The Bank of Liverpool and
Martins acquires premises from which to operate a second branch at Hull in
1926, just one year before merging with the Bank of Liverpool and Martins.
After little more than another year, Hull Newland is opened as sub branch,
with Whitefriargate acting as Parent Branch. Although Newland is never quite
busy enough to be a self accounting sub branch, it does have an ace up its
sleeve, being situated not far from the University.
Extracts from the Bank
of Liverpool and Martins
Annual Report and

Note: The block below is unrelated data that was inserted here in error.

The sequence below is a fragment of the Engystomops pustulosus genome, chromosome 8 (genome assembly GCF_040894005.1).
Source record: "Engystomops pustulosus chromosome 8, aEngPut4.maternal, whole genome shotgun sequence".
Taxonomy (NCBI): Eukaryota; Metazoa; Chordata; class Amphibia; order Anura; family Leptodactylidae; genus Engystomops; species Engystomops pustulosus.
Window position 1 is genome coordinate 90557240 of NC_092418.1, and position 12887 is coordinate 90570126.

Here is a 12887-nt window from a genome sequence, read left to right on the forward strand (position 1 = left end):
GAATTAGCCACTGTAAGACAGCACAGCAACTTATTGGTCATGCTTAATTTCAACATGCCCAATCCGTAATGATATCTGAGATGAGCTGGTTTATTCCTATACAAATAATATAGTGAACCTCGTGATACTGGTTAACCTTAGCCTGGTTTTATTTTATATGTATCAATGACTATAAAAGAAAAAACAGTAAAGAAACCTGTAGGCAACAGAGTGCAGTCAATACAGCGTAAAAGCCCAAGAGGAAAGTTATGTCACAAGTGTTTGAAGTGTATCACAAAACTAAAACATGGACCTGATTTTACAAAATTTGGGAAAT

Accounts for 1927 © Barclays
Image © BT 1959
This means business is brisk
enough for this office to open full banking hours, across each day of the
banking week. With the next merger
looming in 1969, Newland branch is surplus to Barclays’ needs, as they
already have a larger and better appointed branch in the area. Newland has a run of forty two years
before it is closed down.
13 July 1927 until 12 December 1969
Hull Daily Mail 15 July 1927
Image © Northcliffe Media Limited Image
created courtesy of THE BRITISH LIBRARY BOARD.
Image reproduced with kind permission of The
British Newspaper Archive